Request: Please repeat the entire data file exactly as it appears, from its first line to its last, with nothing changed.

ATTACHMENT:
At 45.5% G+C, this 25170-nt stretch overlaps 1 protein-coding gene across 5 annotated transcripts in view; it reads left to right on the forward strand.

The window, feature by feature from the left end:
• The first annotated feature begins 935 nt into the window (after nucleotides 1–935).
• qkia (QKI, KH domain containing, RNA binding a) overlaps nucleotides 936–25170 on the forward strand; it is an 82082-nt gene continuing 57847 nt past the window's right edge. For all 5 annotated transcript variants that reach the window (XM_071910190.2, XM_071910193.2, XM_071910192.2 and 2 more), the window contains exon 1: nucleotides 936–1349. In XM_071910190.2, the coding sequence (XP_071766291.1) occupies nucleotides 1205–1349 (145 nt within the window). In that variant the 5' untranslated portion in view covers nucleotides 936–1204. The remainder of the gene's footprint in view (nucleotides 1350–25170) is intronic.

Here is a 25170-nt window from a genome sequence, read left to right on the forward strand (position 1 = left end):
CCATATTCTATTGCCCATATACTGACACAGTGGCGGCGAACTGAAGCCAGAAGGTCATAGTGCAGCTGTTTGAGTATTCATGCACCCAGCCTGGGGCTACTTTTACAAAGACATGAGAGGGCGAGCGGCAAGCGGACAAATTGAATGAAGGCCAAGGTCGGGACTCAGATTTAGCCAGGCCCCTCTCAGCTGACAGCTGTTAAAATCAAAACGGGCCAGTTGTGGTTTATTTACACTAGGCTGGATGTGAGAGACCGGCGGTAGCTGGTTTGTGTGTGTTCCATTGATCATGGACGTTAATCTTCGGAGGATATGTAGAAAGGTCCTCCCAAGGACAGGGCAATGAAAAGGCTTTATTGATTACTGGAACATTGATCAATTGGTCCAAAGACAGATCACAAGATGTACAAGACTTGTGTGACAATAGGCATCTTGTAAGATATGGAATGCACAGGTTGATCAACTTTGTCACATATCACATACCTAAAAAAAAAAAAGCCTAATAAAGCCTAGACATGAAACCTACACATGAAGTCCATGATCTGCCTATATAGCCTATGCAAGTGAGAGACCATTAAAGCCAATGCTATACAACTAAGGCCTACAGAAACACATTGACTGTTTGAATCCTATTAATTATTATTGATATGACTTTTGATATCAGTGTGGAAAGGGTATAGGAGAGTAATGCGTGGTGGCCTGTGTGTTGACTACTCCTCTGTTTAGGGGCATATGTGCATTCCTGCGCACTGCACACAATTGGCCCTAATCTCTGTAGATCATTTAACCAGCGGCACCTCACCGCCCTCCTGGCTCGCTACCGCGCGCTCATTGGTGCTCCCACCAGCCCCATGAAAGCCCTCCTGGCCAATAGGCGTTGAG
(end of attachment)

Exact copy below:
At 45.5% G+C, this 25170-nt stretch overlaps 1 protein-coding gene across 5 annotated transcripts in view; it reads left to right on the forward strand.

The window, feature by feature from the left end:
• The first annotated feature begins 935 nt into the window (after nucleotides 1–935).
• qkia (QKI, KH domain containing, RNA binding a) overlaps nucleotides 936–25170 on the forward strand; it is an 82082-nt gene continuing 57847 nt past the window's right edge. For all 5 annotated transcript variants that reach the window (XM_071910190.2, XM_071910193.2, XM_071910192.2 and 2 more), the window contains exon 1: nucleotides 936–1349. In XM_071910190.2, the coding sequence (XP_071766291.1) occupies nucleotides 1205–1349 (145 nt within the window). In that variant the 5' untranslated portion in view covers nucleotides 936–1204. The remainder of the gene's footprint in view (nucleotides 1350–25170) is intronic.

Here is a 25170-nt window from a genome sequence, read left to right on the forward strand (position 1 = left end):
CCATATTCTATTGCCCATATACTGACACAGTGGCGGCGAACTGAAGCCAGAAGGTCATAGTGCAGCTGTTTGAGTATTCATGCACCCAGCCTGGGGCTACTTTTACAAAGACATGAGAGGGCGAGCGGCAAGCGGACAAATTGAATGAAGGCCAAGGTCGGGACTCAGATTTAGCCAGGCCCCTCTCAGCTGACAGCTGTTAAAATCAAAACGGGCCAGTTGTGGTTTATTTACACTAGGCTGGATGTGAGAGACCGGCGGTAGCTGGTTTGTGTGTGTTCCATTGATCATGGACGTTAATCTTCGGAGGATATGTAGAAAGGTCCTCCCAAGGACAGGGCAATGAAAAGGCTTTATTGATTACTGGAACATTGATCAATTGGTCCAAAGACAGATCACAAGATGTACAAGACTTGTGTGACAATAGGCATCTTGTAAGATATGGAATGCACAGGTTGATCAACTTTGTCACATATCACATACCTAAAAAAAAAAAAGCCTAATAAAGCCTAGACATGAAACCTACACATGAAGTCCATGATCTGCCTATATAGCCTATGCAAGTGAGAGACCATTAAAGCCAATGCTATACAACTAAGGCCTACAGAAACACATTGACTGTTTGAATCCTATTAATTATTATTGATATGACTTTTGATATCAGTGTGGAAAGGGTATAGGAGAGTAATGCGTGGTGGCCTGTGTGTTGACTACTCCTCTGTTTAGGGGCATATGTGCATTCCTGCGCACTGCACACAATTGGCCCTAATCTCTGTAGATCATTTAACCAGCGGCACCTCACCGCCCTCCTGGCTCGCTACCGCGCGCTCATTGGTGCTCCCACCAGCCCCATGAAAGCCCTCCTGGCCAATAGGCGTTGAG